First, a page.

2020-21 Kia Season Preview

2020-21 Season Preview: Los Angeles Lakers

The reigning NBA champions quickly retooled for their title defense. Can L.A. recapture the magic with new faces in key roles?

Do offseason additions make the Lakers even stronger this season?

When last seen, the Lakers were … dancing around the floor under a rain of purple and gold confetti in the bubble. The celebration of the franchise’s 17th championship took place inside a sealed-off arena in Orlando because of the coronavirus pandemic, but that was the only surprising part of the title run. Otherwise, the Lakers had too much LeBron James and Anthony Davis for anyone to handle in the revamped playoffs. The two superstars stayed healthy, first and foremost, and delivered the high-level performances expected of them. Along with a solid supporting cast and the defense-first philosophy demanded by coach Frank Vogel, the Lakers enjoyed a triumphant return to glory months after the tragic death of Kobe Bryant.

Whats new? Well, plenty. Championship teams rarely change much from one year to the next because there’s a tendency in sports to run it back. But the Lakers roster was always built on flexibility and the club offered only short-term contracts to the supporting cast to enable L.A. to upgrade if necessary. And so out goes JaVale McGee, Rajon Rondo, Dwight Howard and Danny Green and in comes Montrezl Harrell, Dennis Schroder, Marc Gasol and Wesley Matthews. By almost every metric, the Lakers improved their shooting (Matthews), creativity (Schroder), floor spacing (Gasol) and pick-and-roll presence (Harrell). This is win-win for the team coming off the season’s biggest win.

Whats missing: Other than Davis, who’s the interior defender? Sure, Gasol was a premier player in that regard once upon a time, but he’s showing some age and losing some speed. And maybe the Lakers will miss Rondo’s passing because Schroder is a scoring point guard. Seriously, though, this is nit-picking. LeBron and Davis are good enough to mask plenty of flaws on both ends, and the Lakers as constructed simply don’t have any glaring weaknesses.


LeBron James | 25.3 ppg, 7.8 rpg, 10.2 apg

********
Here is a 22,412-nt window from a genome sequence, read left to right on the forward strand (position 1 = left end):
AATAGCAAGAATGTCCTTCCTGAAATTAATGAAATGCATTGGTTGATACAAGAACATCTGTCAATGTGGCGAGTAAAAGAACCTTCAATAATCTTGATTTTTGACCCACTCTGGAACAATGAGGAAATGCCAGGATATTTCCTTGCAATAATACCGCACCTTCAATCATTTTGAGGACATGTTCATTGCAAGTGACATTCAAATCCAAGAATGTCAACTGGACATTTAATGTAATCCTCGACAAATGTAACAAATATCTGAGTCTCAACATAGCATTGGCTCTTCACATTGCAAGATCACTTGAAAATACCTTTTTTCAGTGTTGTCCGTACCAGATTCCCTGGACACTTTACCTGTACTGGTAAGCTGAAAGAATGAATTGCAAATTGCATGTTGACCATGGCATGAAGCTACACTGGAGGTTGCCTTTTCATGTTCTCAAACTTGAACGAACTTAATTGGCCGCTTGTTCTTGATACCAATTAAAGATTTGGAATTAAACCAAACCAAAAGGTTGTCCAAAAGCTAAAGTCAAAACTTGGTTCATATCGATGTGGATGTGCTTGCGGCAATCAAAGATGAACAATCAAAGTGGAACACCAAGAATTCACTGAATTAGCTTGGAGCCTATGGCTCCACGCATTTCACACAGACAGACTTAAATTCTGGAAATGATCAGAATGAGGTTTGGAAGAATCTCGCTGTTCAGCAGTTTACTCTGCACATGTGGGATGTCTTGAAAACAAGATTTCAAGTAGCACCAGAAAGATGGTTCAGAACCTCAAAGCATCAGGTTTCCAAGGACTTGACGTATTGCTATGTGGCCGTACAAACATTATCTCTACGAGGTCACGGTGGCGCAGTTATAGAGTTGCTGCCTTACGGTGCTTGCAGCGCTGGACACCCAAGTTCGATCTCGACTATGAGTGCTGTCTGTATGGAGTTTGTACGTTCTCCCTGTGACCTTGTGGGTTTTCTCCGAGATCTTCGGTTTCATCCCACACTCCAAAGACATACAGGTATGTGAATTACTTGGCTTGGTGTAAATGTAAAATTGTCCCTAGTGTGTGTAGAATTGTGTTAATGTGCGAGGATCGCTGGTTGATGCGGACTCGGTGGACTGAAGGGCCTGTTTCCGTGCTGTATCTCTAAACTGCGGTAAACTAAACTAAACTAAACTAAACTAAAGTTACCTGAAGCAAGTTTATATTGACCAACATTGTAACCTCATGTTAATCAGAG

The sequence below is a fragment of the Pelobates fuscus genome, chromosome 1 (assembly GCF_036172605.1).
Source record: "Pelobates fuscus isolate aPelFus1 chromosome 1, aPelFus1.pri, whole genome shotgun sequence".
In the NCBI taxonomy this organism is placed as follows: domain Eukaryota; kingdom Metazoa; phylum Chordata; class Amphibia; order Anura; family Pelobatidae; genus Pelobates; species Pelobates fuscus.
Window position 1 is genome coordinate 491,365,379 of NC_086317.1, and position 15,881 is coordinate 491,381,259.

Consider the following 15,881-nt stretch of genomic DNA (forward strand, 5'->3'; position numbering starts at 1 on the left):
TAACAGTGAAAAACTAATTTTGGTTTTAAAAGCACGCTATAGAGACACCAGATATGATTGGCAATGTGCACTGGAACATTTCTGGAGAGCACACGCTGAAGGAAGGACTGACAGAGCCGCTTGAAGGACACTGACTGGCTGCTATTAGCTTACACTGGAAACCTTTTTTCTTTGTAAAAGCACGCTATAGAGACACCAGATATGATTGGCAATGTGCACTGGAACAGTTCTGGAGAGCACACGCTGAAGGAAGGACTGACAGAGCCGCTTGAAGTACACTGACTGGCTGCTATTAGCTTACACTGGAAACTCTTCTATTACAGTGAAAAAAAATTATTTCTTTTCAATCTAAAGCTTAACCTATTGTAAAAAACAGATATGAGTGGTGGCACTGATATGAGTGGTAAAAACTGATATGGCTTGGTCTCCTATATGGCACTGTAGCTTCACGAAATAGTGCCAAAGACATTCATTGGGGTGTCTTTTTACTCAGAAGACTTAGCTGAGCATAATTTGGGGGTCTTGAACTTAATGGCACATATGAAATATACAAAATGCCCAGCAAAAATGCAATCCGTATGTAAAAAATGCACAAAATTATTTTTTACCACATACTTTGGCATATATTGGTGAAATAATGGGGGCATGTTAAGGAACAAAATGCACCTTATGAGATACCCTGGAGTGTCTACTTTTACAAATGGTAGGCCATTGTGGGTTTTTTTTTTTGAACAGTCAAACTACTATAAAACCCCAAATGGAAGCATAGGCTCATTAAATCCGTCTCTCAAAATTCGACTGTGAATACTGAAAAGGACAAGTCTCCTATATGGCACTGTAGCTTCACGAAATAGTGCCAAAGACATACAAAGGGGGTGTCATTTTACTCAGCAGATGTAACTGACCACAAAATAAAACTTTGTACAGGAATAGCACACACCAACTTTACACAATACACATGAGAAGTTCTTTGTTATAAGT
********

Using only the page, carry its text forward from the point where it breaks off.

The game’s greatest active player defies age while building a GOAT case.

Anthony Davis | 26.1 ppg, 9.3 rpg, 2.3 bpg
His impact at both ends is steep and unreachable by anyone except Giannis Antetokounmpo.

Dennis Schroder | 18.9 ppg, 3.6 rpg, 4.0 apg
An elite finisher at the rim and solid creator will reduce LeBron’s ball dependency.

Kentavious Caldwell-Pope | 9.3 ppg, 2.1 rpg, 1.6 apg
Aggressive combo guard had big moments under pressure in the NBA Finals.

Marc Gasol | 7.5 ppg, 6.3 rpg, 3.3 apg
Coming off his worst season but can still space the floor, pass from the high post and defend bigs.


Montrezl Harrell | 18.6 ppg, 7.1 rpg, 1.1 bpg
The reigning Kia Sixth Man Award winner brings energy and fire yet lags defensively.

Kyle Kuzma | 12.8 ppg, 4.5 rpg, 1.3 apg
Struggled through a disappointing year and needs a bounce-back, or else.

Wesley Matthews | 7.4 ppg, 2.5 rpg, 1.4 apg
Catch-and-shooter hopes to feast on open looks with two stars on the floor.


L.A. Lakers, last 5 seasons

Season W L PCT OffRtg Rank DefRtg Rank NetRtg Rank
2019-20 52 19 0.732 111.7 11 106.1 3 +5.6 5
2018-19 37 45 0.451 107.4 24 108.9 13 -1.6 22
2017-18 35 47 0.427 106.0 23 107.3 13 -1.3 21
2016-17 26 56 0.317 105.3 24 112.0 30 -6.7 30
2015-16 17 65 0.207 100.7 29 110.3 30 -9.7 29

OffRtg = Points scored per 100 possessions
DefRtg = Points allowed per 100 possessions
NetRtg = Point differential per 100 possessions


The Lakers have a new supporting cast and in these situations there’s usually a call for patience. That’s understandable in most cases. The difference here is LeBron’s passing will accelerate that process with new teammates and Davis is prepared to take the lead role on most nights. Because their offseason was so short, expect some nights off for Davis and LeBron. Still, the Lakers should return to the role of title favorite because the quality of their depth is superior than a year ago.

Predicted finish: 54-18.

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Shaun Powell has covered the NBA for more than 25 years. You can e-mail him here, find his archive here and follow him on Twitter.

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